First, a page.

Having spent nearly two years in hospitals with polio as a child, I am incredibly grateful that by the time my own children came along, pediatricians automatically provided the polio vaccine

I can still remember the fear infantile paralysis brought to American parents each summer. Everyone avoided crowds and public places for swimming and movie theaters were forbidden. We all knew President Roosevelt was a polio survivor and filled small boxes for the March of Dimes.

I also recall that many people refused Salk’s polio vaccine when it finally became available. I could not understand their reluctance because I had several friends with braces on both legs and one trapped forever in an iron lung. When will we learn the lessons of history?

Back in 1721, outraged anti-vaxxers threw a grenade through the window of Cotton Mather’s Boston home in angry opposition to that minister’s campaign to inoculate citizens from smallpox during an epidemic. Onesimus, Rev. Mather’s West African slave, told his master that he knew how to prevent the dread disease. He explained how immunity developed within the body after pus from an infected person was placed into a small cut made on a healthy person’s arm. This practice was being used in China and Turkey at the time.

Mather and Dr. Zabdiel Boylston, a local physician, believed this unpopular treatment heralded an end to smallpox epidemics that brought death and disfigurement. Yet many citizens would have none of it! The note attached to the grenade that broke the parsonage window read, “Cotton Mather, you dog. Dam you. I’ll inoculate you with this bomb with a Pox to you.”

Smallpox epidemics were not uncommon in the port city of Boston with the virus arriving on ships. Eight hundred and forty-four perished during this particular outbreak – 14% of the city’s population. Of the 242 citizens inoculated by Dr. Boylston, including his own son, only six died.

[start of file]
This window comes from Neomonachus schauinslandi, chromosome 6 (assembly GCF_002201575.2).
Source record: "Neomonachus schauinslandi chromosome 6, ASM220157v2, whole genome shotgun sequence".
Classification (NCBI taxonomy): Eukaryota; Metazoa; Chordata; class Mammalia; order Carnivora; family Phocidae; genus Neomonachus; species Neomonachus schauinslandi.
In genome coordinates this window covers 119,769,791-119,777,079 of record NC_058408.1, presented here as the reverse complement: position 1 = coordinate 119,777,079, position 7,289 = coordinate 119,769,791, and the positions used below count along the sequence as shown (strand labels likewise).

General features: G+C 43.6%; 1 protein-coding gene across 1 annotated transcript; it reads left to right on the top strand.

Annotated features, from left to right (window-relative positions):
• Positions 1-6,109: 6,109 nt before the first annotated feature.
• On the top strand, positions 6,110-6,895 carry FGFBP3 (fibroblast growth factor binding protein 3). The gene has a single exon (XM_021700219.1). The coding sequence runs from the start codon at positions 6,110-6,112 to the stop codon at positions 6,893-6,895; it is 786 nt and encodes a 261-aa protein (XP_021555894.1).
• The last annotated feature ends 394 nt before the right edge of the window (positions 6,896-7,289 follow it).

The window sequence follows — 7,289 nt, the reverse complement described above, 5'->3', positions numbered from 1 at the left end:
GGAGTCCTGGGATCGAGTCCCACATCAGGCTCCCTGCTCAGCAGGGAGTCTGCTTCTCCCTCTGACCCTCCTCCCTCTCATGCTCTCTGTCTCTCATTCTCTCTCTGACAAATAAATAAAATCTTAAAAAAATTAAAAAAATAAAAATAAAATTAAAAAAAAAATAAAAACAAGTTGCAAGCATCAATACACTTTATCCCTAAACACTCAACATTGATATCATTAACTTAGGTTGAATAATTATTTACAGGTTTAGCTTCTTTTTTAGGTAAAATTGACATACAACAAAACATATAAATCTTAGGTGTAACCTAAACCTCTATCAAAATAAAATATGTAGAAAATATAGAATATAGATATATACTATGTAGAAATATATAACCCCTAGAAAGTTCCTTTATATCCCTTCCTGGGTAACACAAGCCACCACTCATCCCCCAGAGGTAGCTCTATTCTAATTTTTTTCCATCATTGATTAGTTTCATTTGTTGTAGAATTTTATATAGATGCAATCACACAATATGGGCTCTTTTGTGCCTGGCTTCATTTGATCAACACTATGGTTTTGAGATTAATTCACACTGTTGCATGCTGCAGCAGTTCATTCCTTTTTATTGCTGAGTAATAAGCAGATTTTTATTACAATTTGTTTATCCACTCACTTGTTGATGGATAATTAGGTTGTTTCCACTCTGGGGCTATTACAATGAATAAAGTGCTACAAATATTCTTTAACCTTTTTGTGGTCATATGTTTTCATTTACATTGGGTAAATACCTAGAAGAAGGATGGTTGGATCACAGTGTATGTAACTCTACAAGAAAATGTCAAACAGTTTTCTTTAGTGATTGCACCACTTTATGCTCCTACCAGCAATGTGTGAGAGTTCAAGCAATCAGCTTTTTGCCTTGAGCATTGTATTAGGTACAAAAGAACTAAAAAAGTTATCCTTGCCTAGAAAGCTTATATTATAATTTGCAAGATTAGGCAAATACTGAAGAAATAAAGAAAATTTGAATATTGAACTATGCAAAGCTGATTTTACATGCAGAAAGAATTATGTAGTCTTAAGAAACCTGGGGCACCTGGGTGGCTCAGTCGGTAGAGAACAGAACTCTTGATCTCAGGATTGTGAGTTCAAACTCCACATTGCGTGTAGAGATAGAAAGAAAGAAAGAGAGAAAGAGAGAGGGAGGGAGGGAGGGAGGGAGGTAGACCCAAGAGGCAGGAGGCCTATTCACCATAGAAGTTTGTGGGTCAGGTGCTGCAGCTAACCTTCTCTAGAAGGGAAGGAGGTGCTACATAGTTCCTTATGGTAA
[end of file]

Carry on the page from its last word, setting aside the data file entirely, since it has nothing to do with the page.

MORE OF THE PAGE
Visiting Barbados at age 19, George Washington survived a case of smallpox, although his older brother, Lawrence, died of it. In 1776, with the Revolutionary War raging, Boston and Philadelphia suffered another epidemic. In 1777, General Washington, leader of the Continental Army, wrote they “had more to dread from smallpox than from the sword of the enemy.” America’s future first president mandated inoculation for all his troops as soon as they joined the military and 40,000 were inoculated. Washington ordered those with the disease quarantined in a special hospital “in order to continue the utmost vigilance against this most dangerous enemy.”

Washington considered smallpox a public health emergency and saw inoculation as his public duty. On Feb. 5, 1777, he wrote John Hancock of the Continental Congress, “I have determined not only to inoculate all troops that have not had it, but shall order Doctor Shippen to inoculate the recruits as fast as they come into Philadelphia.” Secrecy was imperative, for if the British enemy learned that many freedom fighters were ill with smallpox, it would mark the end of the struggle for independence.

During that terrible winter at Valley Forge, General Washington was distressed to find many soldiers unvaccinated. “Notwithstanding orders given last year to have all Recruits inoculated, I found that between three and four thousand men had not had the Small Pox. That disorder began to make its appearance in Camp and to avoid its spreading in the natural way, the whole we immediately inoculated.”

It was not until 1796 that Edward Jenner developed a vaccine using cowpox to develop smallpox immunity and this treatment became mandatory in Massachusetts. In 1980, the World Heath Organization declared smallpox eradicated due to worldwide immunization.

Civilizations rise and fall on such issues as health and politics that result in positive or negative changes in human behavior.

Juliet H. Mofford is an author and historical researcher from Bath. 

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